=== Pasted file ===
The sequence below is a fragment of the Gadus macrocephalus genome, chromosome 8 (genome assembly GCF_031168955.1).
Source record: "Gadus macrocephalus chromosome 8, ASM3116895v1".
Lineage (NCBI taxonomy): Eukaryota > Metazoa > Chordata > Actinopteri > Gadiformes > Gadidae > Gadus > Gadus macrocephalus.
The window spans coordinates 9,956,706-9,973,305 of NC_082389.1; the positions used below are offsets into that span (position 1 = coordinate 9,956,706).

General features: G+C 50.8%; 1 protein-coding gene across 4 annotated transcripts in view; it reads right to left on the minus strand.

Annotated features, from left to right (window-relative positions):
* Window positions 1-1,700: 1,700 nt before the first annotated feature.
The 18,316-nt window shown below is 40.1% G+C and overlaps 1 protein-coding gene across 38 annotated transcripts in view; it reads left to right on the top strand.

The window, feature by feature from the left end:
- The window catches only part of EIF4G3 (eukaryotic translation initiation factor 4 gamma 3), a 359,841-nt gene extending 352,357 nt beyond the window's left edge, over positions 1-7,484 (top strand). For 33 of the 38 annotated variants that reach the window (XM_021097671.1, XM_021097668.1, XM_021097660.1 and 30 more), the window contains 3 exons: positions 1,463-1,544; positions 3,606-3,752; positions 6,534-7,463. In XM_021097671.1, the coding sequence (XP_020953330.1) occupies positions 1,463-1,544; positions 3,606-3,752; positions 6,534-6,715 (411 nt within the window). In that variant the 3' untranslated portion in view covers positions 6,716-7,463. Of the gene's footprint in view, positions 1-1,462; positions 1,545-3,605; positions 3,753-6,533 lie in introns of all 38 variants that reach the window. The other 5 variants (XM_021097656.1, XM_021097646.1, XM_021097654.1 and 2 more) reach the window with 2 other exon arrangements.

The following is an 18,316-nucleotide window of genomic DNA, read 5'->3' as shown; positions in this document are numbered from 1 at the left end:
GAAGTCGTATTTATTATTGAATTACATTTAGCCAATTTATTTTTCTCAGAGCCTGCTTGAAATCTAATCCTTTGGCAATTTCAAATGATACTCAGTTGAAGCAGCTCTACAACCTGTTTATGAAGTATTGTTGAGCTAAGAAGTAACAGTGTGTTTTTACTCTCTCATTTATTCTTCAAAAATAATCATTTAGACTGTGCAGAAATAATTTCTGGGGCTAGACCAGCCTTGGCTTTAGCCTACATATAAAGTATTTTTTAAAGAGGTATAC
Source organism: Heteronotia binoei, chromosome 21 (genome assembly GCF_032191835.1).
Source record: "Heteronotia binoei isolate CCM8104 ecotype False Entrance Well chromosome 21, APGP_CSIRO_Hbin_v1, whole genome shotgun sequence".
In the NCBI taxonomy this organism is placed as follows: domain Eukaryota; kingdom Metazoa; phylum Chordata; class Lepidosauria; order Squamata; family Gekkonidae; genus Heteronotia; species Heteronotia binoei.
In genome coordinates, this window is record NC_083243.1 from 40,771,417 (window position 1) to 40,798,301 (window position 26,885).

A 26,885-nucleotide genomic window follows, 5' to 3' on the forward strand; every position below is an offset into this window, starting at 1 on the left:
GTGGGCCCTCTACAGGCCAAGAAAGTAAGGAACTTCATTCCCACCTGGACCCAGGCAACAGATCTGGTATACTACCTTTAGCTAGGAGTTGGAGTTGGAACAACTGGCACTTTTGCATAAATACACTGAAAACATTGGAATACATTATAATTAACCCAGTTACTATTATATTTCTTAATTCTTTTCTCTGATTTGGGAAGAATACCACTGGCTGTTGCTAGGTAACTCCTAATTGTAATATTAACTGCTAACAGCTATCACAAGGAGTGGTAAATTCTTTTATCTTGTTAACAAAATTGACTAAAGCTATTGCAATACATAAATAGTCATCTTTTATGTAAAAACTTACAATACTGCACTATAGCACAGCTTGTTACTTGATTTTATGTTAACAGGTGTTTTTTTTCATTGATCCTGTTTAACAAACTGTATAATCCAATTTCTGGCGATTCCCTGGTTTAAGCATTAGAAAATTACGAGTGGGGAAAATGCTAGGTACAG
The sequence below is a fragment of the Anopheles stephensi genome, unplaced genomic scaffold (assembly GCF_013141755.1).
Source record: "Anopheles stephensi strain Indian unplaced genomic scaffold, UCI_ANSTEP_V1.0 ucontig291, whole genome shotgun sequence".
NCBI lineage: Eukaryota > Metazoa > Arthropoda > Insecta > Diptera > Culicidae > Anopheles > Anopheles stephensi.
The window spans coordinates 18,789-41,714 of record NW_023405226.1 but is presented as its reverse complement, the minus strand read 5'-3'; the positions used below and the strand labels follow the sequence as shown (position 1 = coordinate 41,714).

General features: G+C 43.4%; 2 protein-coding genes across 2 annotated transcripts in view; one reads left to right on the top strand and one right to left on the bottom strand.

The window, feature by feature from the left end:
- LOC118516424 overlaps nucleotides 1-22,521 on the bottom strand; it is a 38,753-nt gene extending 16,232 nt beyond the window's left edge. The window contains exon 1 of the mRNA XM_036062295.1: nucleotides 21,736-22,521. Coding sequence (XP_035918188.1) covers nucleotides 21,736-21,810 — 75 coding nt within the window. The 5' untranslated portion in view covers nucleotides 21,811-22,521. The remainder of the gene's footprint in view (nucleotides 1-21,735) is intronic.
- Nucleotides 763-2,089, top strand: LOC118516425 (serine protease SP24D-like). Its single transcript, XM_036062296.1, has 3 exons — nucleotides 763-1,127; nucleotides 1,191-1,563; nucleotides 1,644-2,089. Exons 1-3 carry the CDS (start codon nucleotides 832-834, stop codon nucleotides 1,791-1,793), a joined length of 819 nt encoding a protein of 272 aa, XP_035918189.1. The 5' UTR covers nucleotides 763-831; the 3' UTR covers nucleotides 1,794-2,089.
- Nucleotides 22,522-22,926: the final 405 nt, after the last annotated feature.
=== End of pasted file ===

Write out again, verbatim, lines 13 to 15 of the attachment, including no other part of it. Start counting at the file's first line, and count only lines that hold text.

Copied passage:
Source organism: Heteronotia binoei, chromosome 21 (genome assembly GCF_032191835.1).
Source record: "Heteronotia binoei isolate CCM8104 ecotype False Entrance Well chromosome 21, APGP_CSIRO_Hbin_v1, whole genome shotgun sequence".
In the NCBI taxonomy this organism is placed as follows: domain Eukaryota; kingdom Metazoa; phylum Chordata; class Lepidosauria; order Squamata; family Gekkonidae; genus Heteronotia; species Heteronotia binoei.